Researchers conducted a study to explore the potential of the psychedelic compound found in magic mushrooms to alleviate depression. Their investigation revealed that a single dose of psilocybin, when administered alongside psychological support, was notably more effective at reducing symptoms of major Cure Your Depression compared to a placebo. This groundbreaking study, which was published in JAMA on August 31, represents a significant improvement over previous research efforts. However, experts emphasize the need for longer-term trials to ascertain whether these benefits endure beyond six months.
Notably, the study showed that individuals who received psilocybin experienced a substantial improvement in their depression scores, surpassing those who received a placebo without psychedelic properties. Psilocybin, derived from magic mushrooms, emerged as a promising psychedelic compound in this context.
Furthermore, participants who underwent psilocybin therapy reported a reduction in the overall severity of their condition, along with marked improvements in anxiety symptoms and overall quality of life. An important distinction from conventional antidepressant medications is that psilocybin use did not lead to “emotional blunting,” a state characterized by insensitivity to both positive and negative emotions.
The findings of this study contribute significantly to the growing body of evidence suggesting that psilocybin when combined with psychological support, could offer an alternative treatment for individuals suffering from a major depressive disorder. In an accompanying editorial, Rachel Yehuda, Ph.D., and Amy Lehrner, Ph.D., from the Icahn School of Medicine at Mount Sinai, noted, “Although the trial was relatively small, it demonstrated that a single dose of psilocybin, within the context of a six-week period that included active psychotherapy, resulted in a rapid, robust, and sustained reduction in depressive symptoms.”
Decrease in depression symptoms with psilocybin
Major depressive disorder, also known as clinical depression, stands as a significant medical condition with profound effects on both mood and behavior, as well as on physical functions like appetite and sleep.
Antidepressant medications, traditionally, have addressed it, successfully ameliorating symptoms in 40% to 60% of individuals grappling with moderate or severe depression over six to eight weeks. Nonetheless, these pharmaceutical interventions come with a range of adverse effects, including headaches, dizziness, and sexual complications, which can lead some individuals to discontinue their treatment.
In recent times, there has been a growing interest among researchers in exploring the therapeutic potential of psychedelics, such as psilocybin – the active compound found in magic mushrooms – for the treatment of depression and various other mental health conditions.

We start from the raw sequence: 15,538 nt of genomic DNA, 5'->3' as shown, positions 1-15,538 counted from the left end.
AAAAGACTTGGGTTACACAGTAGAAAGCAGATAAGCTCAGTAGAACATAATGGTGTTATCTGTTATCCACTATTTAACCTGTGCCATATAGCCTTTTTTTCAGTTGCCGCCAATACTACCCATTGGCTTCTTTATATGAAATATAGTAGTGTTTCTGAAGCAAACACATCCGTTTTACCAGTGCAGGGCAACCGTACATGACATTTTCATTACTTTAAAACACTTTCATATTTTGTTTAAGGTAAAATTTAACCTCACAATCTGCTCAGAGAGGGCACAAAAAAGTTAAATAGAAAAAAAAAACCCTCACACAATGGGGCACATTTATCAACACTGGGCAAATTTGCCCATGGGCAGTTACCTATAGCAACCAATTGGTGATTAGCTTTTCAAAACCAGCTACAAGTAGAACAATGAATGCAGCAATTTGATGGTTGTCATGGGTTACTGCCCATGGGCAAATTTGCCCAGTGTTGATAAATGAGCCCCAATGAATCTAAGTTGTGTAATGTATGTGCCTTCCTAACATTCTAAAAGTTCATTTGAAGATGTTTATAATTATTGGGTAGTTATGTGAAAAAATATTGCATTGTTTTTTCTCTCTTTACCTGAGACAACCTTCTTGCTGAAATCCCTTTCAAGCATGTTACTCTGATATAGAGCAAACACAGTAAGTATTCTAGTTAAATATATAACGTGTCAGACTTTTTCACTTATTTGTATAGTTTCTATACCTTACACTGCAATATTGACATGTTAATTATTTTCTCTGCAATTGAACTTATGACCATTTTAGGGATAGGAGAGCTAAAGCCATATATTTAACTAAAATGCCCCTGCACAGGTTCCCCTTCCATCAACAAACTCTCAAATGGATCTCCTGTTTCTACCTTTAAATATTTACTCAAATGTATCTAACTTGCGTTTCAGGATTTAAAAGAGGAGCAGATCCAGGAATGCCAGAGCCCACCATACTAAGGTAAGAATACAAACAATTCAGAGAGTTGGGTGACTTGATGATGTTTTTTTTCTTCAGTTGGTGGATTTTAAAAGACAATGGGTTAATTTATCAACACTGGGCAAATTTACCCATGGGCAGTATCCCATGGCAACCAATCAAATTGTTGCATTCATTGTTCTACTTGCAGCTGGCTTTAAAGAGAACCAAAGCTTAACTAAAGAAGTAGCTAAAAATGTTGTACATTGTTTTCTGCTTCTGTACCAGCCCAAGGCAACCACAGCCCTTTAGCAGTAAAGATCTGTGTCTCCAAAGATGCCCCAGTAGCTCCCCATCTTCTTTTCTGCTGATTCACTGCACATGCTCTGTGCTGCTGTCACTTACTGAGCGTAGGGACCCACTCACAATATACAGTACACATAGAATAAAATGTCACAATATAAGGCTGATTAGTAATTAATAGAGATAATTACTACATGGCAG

To overcome certain limitations observed in earlier psilocybin studies, such as small sample sizes and the potential for participants and researchers to distinguish between psilocybin and a placebo, researchers conducted a phase 2 clinical trial. They published the results of this trial in JAMA on August 31.
This new study enrolled a total of 104 participants, ranging in age from 21 to 65, all of whom met the criteria for major depressive disorder but were in otherwise good health. Approximately half of the participants were female, with the majority being of Caucasian ethnicity. Most of them were experiencing recurrent depression rather than a first episode.
The study occurred at 11 different locations across the United States between 2019 and 2022. Prospective participants were disqualified for various reasons, including having moderate or severe alcohol use disorder, recent use of psychedelics within the past five years, a history of suicidal thoughts or behavior within the past year, or undergoing treatment for depression involving deep brain stimulation.
To mitigate potential biases, researchers randomly assigned individuals to receive either a single oral dose of 25 milligrams of psilocybin or 100 milligrams of niacin. Participants underwent a gradual reduction and cessation of their regular antidepressant medications before administering this dosage.
Researchers employed niacin as an active placebo because it lacks psychedelic effects but induces harmless reddening of the skin, thereby reducing the likelihood that participants and researchers could deduce which compound was administered.
Throughout the study, researchers assessed participants’ depression symptoms at the outset and subsequently at intervals of 2, 8, 15, 29, and 43 days following the administration of psilocybin or niacin. Additionally, participants were queried about their anxiety symptoms, any encountered side effects, and their overall quality of life. To minimize potential biases, these assessments were conducted via telephone.
The Usona Institute Inc., a nonprofit medical research organization, sponsored the study, provided the psilocybin used in the trial, designed the study, and played a role in interpreting the study data and drafting the scientific manuscript.
Psilocybin doesn’t work for everyone
After six weeks, those who received psilocybin exhibited a more substantial average improvement in their Cure Your Depression symptoms compared to those who were given niacin.